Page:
So, according to this article.
For a 2D mean filter,
$$ H[f(x,y)]=\frac{1}{NM}\sum_{k=0}^{N-1}\sum_{p=0}^{M-1}f(x-k,y-p)=g(x,y)\tag{1} $$ $$ g(x+x_0,y+y_0)=\frac{1}{NM}\sum_{k=0}^{N-1}\sum_{p=0}^{M-1}f(x+x_0-k,y+y_0-p)\tag{2} $$ $$ H[f(x+x_0,y+y_0)]=\frac{1}{NM}\sum_{k=0}^{N-1}\sum_{p=0}^{M-1}f(x+x_0-k,y+y_0-p)\tag{3} $$ because (2) equals to (3), a 2D mean filter is shift-invariant.
Is the proof right?

BTW, if f(x,y) is a 2D image, such as

1 2 1
2 3 2
1 2 1

and g(x,y) is (using zero padding)

 8/9 11/9  8/9
11/9 15/9 11/9
 8/9 11/9  8/9

What does these $$ H[f(x+x_0,y+y_0)]\tag{4} $$ and $$ g(x+x_0,y+y_0)\tag{5} $$ mean? (I want to prove it by using a image.)

I read this article and this Wikipedia page.
However, I still don't know what it means for (or how to apply to) a mean filter.
Can anyone give me an image example?
(for example, https://dsp.stackexchange.com/a/14435 is easier to understand)


The 1D mean filter defined by the following I/O relation is time/shift invariant;

$$y[n] = T\{x[n]\} = \frac{1}{d_1 + d_2 + 1} \sum_{k=n-d_1}^{n+d_2}{x[k]}$$

For $d_1$ and $d_2$ being positive integers, the filter computes the mean (or the average) of its input $x[n]$ in the range of its summation index. To show that it is shift invariant we shall simply show the truth of the following statement: $y[n-d] = T\{x[n-d]\}$ for and $d$ and any input $x[n]$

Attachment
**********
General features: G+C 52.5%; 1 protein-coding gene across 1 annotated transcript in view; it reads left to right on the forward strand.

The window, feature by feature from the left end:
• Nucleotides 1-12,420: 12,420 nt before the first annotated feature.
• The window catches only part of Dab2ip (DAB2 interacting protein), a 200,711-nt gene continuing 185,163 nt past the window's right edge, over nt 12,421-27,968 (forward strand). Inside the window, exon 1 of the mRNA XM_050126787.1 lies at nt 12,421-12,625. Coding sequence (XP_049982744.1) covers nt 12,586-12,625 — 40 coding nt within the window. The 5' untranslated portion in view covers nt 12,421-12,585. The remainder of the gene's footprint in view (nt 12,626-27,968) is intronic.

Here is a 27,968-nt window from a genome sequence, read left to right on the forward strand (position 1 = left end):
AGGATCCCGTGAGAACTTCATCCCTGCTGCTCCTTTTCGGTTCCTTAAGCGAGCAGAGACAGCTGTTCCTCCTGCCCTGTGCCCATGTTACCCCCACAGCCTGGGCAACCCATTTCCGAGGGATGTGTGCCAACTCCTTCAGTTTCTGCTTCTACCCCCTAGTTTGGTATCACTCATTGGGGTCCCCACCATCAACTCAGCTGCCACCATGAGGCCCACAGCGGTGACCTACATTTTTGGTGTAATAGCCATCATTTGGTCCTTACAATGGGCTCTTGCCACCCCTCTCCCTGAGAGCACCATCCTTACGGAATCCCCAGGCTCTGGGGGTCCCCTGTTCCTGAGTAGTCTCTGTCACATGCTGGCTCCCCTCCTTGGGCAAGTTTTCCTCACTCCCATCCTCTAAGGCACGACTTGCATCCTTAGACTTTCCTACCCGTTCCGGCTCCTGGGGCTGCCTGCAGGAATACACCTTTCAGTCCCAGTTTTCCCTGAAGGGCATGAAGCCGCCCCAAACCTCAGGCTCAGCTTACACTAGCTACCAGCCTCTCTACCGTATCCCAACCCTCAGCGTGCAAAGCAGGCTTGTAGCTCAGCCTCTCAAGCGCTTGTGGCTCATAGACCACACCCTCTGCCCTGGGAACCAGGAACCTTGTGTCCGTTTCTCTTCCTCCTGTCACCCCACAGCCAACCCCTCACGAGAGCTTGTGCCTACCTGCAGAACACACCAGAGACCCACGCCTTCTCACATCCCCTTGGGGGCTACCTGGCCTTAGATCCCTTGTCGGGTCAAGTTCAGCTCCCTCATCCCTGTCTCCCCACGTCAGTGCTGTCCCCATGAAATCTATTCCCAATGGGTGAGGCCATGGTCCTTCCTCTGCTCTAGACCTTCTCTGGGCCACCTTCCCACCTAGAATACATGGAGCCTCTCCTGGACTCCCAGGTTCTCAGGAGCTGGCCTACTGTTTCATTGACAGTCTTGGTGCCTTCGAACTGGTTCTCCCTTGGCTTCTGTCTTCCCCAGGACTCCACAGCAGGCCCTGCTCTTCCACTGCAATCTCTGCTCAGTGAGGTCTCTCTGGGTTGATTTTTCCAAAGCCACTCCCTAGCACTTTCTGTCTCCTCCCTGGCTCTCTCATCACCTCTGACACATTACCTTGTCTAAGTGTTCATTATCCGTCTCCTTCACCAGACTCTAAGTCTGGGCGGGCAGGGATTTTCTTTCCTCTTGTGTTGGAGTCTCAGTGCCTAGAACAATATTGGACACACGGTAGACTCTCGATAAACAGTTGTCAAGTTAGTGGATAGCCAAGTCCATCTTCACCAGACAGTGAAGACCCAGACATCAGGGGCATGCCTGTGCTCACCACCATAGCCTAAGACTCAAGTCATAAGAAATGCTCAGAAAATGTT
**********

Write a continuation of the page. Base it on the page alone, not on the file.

$$ y[n-d] = \frac{1}{d_1 + d_2 + 1} \sum_{k=n-d-d_1}^{n-d+d_2}{x[k]} ~~~\overset{?}{=}~~~ T\{x[n-d]\} = \frac{1}{d_1 + d_2 + 1} \sum_{k=n-d_1}^{n+d_2}{x[k-d]}$$

Which is easily shown to be true by making the simple change of variable in the second sum as $k-d=k'$ and then optionally replacing $k'$ with $k$ again: \begin{align} T\{x[n-d]\} &= \frac{1}{d_1 + d_2 + 1} \sum_{k=n-d_1}^{n+d_2}{x[k-d]} ~~~~ &\scriptstyle{\text{replace k-d with k'}}\\ T\{x[n-d]\} &= \frac{1}{d_1 + d_2 + 1} \sum_{k'=n-d-d_1}^{n-d+d_2}{x[k']} &\scriptstyle{\text{replace k' with k again}}\\ T\{x[n-d]\} &= \frac{1}{d_1 + d_2 + 1} \sum_{k=n-d-d_1}^{n-d+d_2}{x[k]} &\scriptstyle{\text{recognise that this is = y[n-d]}}\\ T\{x[n-d]\} &= y[n-d] &\scriptstyle{\text{Hence the given System is LTI}}\\ \end{align}

This is extended to 2D in a straight-forward manner


Suppose your mean filter is: $$ y[n] = \frac{1}{N} \sum_{k=0}^{N-1} x[n-k] \tag{1} $$ then shift invariance means that if an input $x_1[n]$ generates $y_1[n]$ then an input $x_2[n] = x_1[n-n_0]$ results in $y_2[n] = y_1[n - n_0]$

For an 2D mean filter, $$ y[n,m] = \frac{1}{NM} \sum_{k=0}^{N-1} \sum_{p=0}^{M-1} x[n-k, m-p] \tag{2} $$ then shift invariance means that if an input $x_1[n, m]$ generates $y_1[n, m]$ then an input $x_2[n, m] = x_1[n-n_0, m-m_0]$ results in $y_2[n, m] = y_1[n - n_0, m - m_0]$

What part is unclear? All you have to do is apply the definition to the formulae (1) or (2) and see if the conditions are true.


At the risk of sounding picky, I would say that:

  • the mean filter, seen as a system, is shift-invariant (or translation-invariant),
  • the mean operation is shift equi-variant (its results moves equally with the shift)

The difference between the two ideas is explained at Difference between “equivariant to translation” and “invariant to translation”.

Here, as a system, you are concerned with the following: if the input is delayed, is the result delayed as well? In other words: if you combine temporal values in a mean today, or next year, will it yield the same result (time-invariance)? If you combine spatial values in a mean here, or a few meters away, will it yield the same result (space-invariance)?

The mean filter works this way. To DSP engineers, it is called shift-invariant.


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